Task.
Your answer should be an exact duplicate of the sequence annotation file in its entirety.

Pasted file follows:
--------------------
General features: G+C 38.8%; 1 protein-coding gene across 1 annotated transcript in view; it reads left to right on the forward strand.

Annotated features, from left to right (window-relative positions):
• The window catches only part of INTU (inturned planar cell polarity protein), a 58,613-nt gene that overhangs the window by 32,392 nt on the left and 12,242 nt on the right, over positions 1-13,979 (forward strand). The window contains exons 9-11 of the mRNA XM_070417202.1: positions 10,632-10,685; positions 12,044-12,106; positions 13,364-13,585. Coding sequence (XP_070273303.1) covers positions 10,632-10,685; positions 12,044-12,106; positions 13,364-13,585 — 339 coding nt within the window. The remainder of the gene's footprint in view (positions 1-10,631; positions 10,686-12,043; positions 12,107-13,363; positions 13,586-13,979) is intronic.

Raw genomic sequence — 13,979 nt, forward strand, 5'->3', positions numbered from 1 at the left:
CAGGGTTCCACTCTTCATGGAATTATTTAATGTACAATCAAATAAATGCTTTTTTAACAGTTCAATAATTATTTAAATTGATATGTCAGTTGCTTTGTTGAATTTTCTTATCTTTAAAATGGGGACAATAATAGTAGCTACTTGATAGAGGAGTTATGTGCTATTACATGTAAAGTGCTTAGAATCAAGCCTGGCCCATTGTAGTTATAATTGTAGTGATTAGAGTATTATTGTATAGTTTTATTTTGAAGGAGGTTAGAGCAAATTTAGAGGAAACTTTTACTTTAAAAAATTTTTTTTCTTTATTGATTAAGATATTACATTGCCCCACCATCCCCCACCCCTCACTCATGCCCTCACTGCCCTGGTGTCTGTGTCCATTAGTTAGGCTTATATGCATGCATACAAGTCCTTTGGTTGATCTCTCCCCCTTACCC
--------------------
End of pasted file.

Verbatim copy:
General features: G+C 38.8%; 1 protein-coding gene across 1 annotated transcript in view; it reads left to right on the forward strand.

Annotated features, from left to right (window-relative positions):
• The window catches only part of INTU (inturned planar cell polarity protein), a 58,613-nt gene that overhangs the window by 32,392 nt on the left and 12,242 nt on the right, over positions 1-13,979 (forward strand). The window contains exons 9-11 of the mRNA XM_070417202.1: positions 10,632-10,685; positions 12,044-12,106; positions 13,364-13,585. Coding sequence (XP_070273303.1) covers positions 10,632-10,685; positions 12,044-12,106; positions 13,364-13,585 — 339 coding nt within the window. The remainder of the gene's footprint in view (positions 1-10,631; positions 10,686-12,043; positions 12,107-13,363; positions 13,586-13,979) is intronic.

Raw genomic sequence — 13,979 nt, forward strand, 5'->3', positions numbered from 1 at the left:
CAGGGTTCCACTCTTCATGGAATTATTTAATGTACAATCAAATAAATGCTTTTTTAACAGTTCAATAATTATTTAAATTGATATGTCAGTTGCTTTGTTGAATTTTCTTATCTTTAAAATGGGGACAATAATAGTAGCTACTTGATAGAGGAGTTATGTGCTATTACATGTAAAGTGCTTAGAATCAAGCCTGGCCCATTGTAGTTATAATTGTAGTGATTAGAGTATTATTGTATAGTTTTATTTTGAAGGAGGTTAGAGCAAATTTAGAGGAAACTTTTACTTTAAAAAATTTTTTTTCTTTATTGATTAAGATATTACATTGCCCCACCATCCCCCACCCCTCACTCATGCCCTCACTGCCCTGGTGTCTGTGTCCATTAGTTAGGCTTATATGCATGCATACAAGTCCTTTGGTTGATCTCTCCCCCTTACCC